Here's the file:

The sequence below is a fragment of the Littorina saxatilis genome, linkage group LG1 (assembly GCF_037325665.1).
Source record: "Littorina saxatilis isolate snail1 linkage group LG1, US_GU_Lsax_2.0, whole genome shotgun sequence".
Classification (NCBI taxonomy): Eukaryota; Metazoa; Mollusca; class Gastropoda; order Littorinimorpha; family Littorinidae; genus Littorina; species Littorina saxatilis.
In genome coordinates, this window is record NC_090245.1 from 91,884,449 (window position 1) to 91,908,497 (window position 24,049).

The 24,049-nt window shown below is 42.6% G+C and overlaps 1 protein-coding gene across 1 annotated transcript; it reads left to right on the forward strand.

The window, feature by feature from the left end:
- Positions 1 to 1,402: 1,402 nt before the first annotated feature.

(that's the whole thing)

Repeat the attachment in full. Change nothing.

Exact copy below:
The sequence below is a fragment of the Littorina saxatilis genome, linkage group LG1 (assembly GCF_037325665.1).
Source record: "Littorina saxatilis isolate snail1 linkage group LG1, US_GU_Lsax_2.0, whole genome shotgun sequence".
Classification (NCBI taxonomy): Eukaryota; Metazoa; Mollusca; class Gastropoda; order Littorinimorpha; family Littorinidae; genus Littorina; species Littorina saxatilis.
In genome coordinates, this window is record NC_090245.1 from 91,884,449 (window position 1) to 91,908,497 (window position 24,049).

The 24,049-nt window shown below is 42.6% G+C and overlaps 1 protein-coding gene across 1 annotated transcript; it reads left to right on the forward strand.

The window, feature by feature from the left end:
- Positions 1 to 1,402: 1,402 nt before the first annotated feature.